Brooks + Scarpa | Colorado Court
The project has been instrumental in changing regulations and policies to facilitate energy-efficient design. Sustainable development is much more than just environmentally friendly development. It incorporates social and economic goals with smart land-use planning. Colorado Court has pushed the envelope technologically, politically, socially, and environmentally. In addition the project brings quality design to the affordable-housing market that has just begun to explore the potential for fully integrated solutions where quality design, environmental and social responsibility, economic success, and urban development can synergistic-ally intermingle to produce rewarding effects.
Colorado Court is making an impact on a tangible local level by thoughtfully solving discrete problems in a specific urban context and by affecting public policy at both the local and state levels.Construction was anticipated to take twelve months. Actual construction lasted fifteen months due to many innovations and experimental applications and programs. Inspectors were not familiar with the solar system, co-generation system, and many materials associated with green building, therefore causing delays. The service planner for Southern California Edison informed us during the middle of construction that we were ineligible for net-metering after they helped to design the system. We are currently working with Edison, our state assembly person, the public utilities commission and the city of Santa Monica to find a resolution.
Colorado Court is one of the first buildings of its type in the United States that is 100% energy independent. Colorado Court distinguishes itself from most conventionally developed projects in that it incorporates energy efficient measures that exceed standard practice, optimize building performance, and ensure reduced energy use during all phases of construction and occupancy. The planning and design of Colorado Court emerged from close consideration and employment of passive solar design strategies. These strategies include: locating and orienting the building to control solar cooling loads; shaping and orienting the building for exposure to prevailing winds; shaping the building to induce buoyancy for natural ventilation; designing windows to maximize day lighting; shading south facing windows and minimizing west-facing glazing; designing windows to maximize natural ventilation; shaping and planning the interior to enhance daylight and natural air flow distribution.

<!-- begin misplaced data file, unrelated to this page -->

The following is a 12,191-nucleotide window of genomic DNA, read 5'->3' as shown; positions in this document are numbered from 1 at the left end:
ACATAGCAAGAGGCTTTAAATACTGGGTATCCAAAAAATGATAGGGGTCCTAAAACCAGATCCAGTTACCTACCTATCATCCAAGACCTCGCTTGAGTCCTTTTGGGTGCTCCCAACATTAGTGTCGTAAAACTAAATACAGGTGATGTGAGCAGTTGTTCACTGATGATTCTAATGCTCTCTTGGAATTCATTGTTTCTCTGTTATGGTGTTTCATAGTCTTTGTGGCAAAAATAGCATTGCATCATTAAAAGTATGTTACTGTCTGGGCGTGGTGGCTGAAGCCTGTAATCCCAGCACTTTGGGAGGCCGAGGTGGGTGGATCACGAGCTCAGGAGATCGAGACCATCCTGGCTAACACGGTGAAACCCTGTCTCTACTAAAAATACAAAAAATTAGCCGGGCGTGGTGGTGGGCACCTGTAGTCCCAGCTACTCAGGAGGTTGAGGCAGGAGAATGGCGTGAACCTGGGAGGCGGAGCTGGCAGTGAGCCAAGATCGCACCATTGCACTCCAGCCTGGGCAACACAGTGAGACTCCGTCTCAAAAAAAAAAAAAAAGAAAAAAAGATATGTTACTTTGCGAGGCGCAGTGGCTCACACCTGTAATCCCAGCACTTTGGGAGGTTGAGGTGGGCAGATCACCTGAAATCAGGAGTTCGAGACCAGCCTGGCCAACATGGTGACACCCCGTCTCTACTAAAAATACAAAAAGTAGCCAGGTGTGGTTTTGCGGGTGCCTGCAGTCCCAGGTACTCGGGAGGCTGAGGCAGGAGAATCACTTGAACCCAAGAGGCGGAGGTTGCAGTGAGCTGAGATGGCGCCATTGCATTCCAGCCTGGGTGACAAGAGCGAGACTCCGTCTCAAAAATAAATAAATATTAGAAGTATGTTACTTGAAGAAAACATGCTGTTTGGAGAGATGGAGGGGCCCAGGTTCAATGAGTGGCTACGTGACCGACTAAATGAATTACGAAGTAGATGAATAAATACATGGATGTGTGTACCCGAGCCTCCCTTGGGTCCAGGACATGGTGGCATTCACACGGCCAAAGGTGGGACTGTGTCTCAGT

Colorado Court features several state of the art technologies that distinguish it as a model demonstration building of sustainable energy supply and utilization. These technologies include a natural gas powered turbine/heat recovery system that generate the base electrical load and hot water demands for the building and a solar electric panel system integrated into the facade and roof of the building that supply most of the peak load electricity demand. The co-generation system converts utility natural gas to electricity to meet the base load power needs of the building and captures waste heat to produce hot water for the building throughout the year as well as space heating needs in the winter.